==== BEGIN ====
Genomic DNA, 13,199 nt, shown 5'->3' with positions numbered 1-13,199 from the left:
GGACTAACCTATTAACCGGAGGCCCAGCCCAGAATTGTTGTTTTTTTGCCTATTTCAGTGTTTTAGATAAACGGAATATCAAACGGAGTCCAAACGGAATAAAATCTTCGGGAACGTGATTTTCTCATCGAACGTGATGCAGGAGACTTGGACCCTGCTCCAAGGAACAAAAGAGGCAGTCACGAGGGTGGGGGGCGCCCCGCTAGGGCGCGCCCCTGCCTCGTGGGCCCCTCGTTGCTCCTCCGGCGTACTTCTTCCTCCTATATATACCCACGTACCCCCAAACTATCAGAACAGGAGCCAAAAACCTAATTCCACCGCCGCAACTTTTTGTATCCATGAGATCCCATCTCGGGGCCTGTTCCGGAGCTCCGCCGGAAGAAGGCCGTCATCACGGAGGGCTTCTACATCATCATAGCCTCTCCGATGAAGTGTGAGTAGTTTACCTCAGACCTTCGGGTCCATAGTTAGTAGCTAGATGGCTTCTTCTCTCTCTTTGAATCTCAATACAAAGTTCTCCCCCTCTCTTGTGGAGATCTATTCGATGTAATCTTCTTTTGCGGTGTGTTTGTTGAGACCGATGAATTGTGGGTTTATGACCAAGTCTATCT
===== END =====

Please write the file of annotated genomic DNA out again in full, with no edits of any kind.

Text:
Genomic DNA, 13,199 nt, shown 5'->3' with positions numbered 1-13,199 from the left:
GGACTAACCTATTAACCGGAGGCCCAGCCCAGAATTGTTGTTTTTTTGCCTATTTCAGTGTTTTAGATAAACGGAATATCAAACGGAGTCCAAACGGAATAAAATCTTCGGGAACGTGATTTTCTCATCGAACGTGATGCAGGAGACTTGGACCCTGCTCCAAGGAACAAAAGAGGCAGTCACGAGGGTGGGGGGCGCCCCGCTAGGGCGCGCCCCTGCCTCGTGGGCCCCTCGTTGCTCCTCCGGCGTACTTCTTCCTCCTATATATACCCACGTACCCCCAAACTATCAGAACAGGAGCCAAAAACCTAATTCCACCGCCGCAACTTTTTGTATCCATGAGATCCCATCTCGGGGCCTGTTCCGGAGCTCCGCCGGAAGAAGGCCGTCATCACGGAGGGCTTCTACATCATCATAGCCTCTCCGATGAAGTGTGAGTAGTTTACCTCAGACCTTCGGGTCCATAGTTAGTAGCTAGATGGCTTCTTCTCTCTCTTTGAATCTCAATACAAAGTTCTCCCCCTCTCTTGTGGAGATCTATTCGATGTAATCTTCTTTTGCGGTGTGTTTGTTGAGACCGATGAATTGTGGGTTTATGACCAAGTCTATCT